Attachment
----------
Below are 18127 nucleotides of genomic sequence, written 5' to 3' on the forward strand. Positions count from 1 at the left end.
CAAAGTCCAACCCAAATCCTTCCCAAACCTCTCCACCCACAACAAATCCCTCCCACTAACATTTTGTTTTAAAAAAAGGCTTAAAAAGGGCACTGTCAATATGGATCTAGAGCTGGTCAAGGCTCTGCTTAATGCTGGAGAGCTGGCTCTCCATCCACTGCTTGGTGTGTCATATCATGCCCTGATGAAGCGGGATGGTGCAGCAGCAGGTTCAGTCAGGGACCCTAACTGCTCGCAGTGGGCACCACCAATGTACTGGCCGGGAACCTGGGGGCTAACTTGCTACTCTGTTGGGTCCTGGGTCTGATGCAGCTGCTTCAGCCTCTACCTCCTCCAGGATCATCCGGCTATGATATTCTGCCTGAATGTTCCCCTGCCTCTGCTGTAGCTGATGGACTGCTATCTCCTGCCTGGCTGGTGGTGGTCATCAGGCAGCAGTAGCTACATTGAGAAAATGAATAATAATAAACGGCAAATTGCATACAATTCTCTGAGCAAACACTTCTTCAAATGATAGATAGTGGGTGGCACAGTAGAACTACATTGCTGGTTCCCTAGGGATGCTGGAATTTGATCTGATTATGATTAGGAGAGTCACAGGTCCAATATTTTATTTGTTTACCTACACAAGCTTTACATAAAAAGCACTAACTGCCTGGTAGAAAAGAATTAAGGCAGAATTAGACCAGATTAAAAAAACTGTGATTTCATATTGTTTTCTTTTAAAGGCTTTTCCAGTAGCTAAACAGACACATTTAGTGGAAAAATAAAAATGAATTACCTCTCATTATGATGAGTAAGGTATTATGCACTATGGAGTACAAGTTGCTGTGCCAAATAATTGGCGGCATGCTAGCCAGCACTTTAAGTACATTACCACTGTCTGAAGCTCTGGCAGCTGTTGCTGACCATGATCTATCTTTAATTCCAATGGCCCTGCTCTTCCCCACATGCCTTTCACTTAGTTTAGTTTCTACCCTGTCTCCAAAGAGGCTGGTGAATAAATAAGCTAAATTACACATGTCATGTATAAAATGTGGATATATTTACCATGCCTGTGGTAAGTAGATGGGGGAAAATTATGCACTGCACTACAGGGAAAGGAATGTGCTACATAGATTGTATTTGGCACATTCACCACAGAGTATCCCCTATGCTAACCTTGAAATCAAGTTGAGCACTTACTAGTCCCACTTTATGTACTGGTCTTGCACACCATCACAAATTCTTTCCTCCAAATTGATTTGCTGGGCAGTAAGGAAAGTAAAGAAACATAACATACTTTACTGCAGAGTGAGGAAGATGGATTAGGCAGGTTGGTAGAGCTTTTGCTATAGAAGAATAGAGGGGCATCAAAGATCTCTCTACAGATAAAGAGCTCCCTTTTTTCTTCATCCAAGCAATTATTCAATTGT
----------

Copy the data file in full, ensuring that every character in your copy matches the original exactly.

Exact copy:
Below are 18127 nucleotides of genomic sequence, written 5' to 3' on the forward strand. Positions count from 1 at the left end.
CAAAGTCCAACCCAAATCCTTCCCAAACCTCTCCACCCACAACAAATCCCTCCCACTAACATTTTGTTTTAAAAAAAGGCTTAAAAAGGGCACTGTCAATATGGATCTAGAGCTGGTCAAGGCTCTGCTTAATGCTGGAGAGCTGGCTCTCCATCCACTGCTTGGTGTGTCATATCATGCCCTGATGAAGCGGGATGGTGCAGCAGCAGGTTCAGTCAGGGACCCTAACTGCTCGCAGTGGGCACCACCAATGTACTGGCCGGGAACCTGGGGGCTAACTTGCTACTCTGTTGGGTCCTGGGTCTGATGCAGCTGCTTCAGCCTCTACCTCCTCCAGGATCATCCGGCTATGATATTCTGCCTGAATGTTCCCCTGCCTCTGCTGTAGCTGATGGACTGCTATCTCCTGCCTGGCTGGTGGTGGTCATCAGGCAGCAGTAGCTACATTGAGAAAATGAATAATAATAAACGGCAAATTGCATACAATTCTCTGAGCAAACACTTCTTCAAATGATAGATAGTGGGTGGCACAGTAGAACTACATTGCTGGTTCCCTAGGGATGCTGGAATTTGATCTGATTATGATTAGGAGAGTCACAGGTCCAATATTTTATTTGTTTACCTACACAAGCTTTACATAAAAAGCACTAACTGCCTGGTAGAAAAGAATTAAGGCAGAATTAGACCAGATTAAAAAAACTGTGATTTCATATTGTTTTCTTTTAAAGGCTTTTCCAGTAGCTAAACAGACACATTTAGTGGAAAAATAAAAATGAATTACCTCTCATTATGATGAGTAAGGTATTATGCACTATGGAGTACAAGTTGCTGTGCCAAATAATTGGCGGCATGCTAGCCAGCACTTTAAGTACATTACCACTGTCTGAAGCTCTGGCAGCTGTTGCTGACCATGATCTATCTTTAATTCCAATGGCCCTGCTCTTCCCCACATGCCTTTCACTTAGTTTAGTTTCTACCCTGTCTCCAAAGAGGCTGGTGAATAAATAAGCTAAATTACACATGTCATGTATAAAATGTGGATATATTTACCATGCCTGTGGTAAGTAGATGGGGGAAAATTATGCACTGCACTACAGGGAAAGGAATGTGCTACATAGATTGTATTTGGCACATTCACCACAGAGTATCCCCTATGCTAACCTTGAAATCAAGTTGAGCACTTACTAGTCCCACTTTATGTACTGGTCTTGCACACCATCACAAATTCTTTCCTCCAAATTGATTTGCTGGGCAGTAAGGAAAGTAAAGAAACATAACATACTTTACTGCAGAGTGAGGAAGATGGATTAGGCAGGTTGGTAGAGCTTTTGCTATAGAAGAATAGAGGGGCATCAAAGATCTCTCTACAGATAAAGAGCTCCCTTTTTTCTTCATCCAAGCAATTATTCAATTGT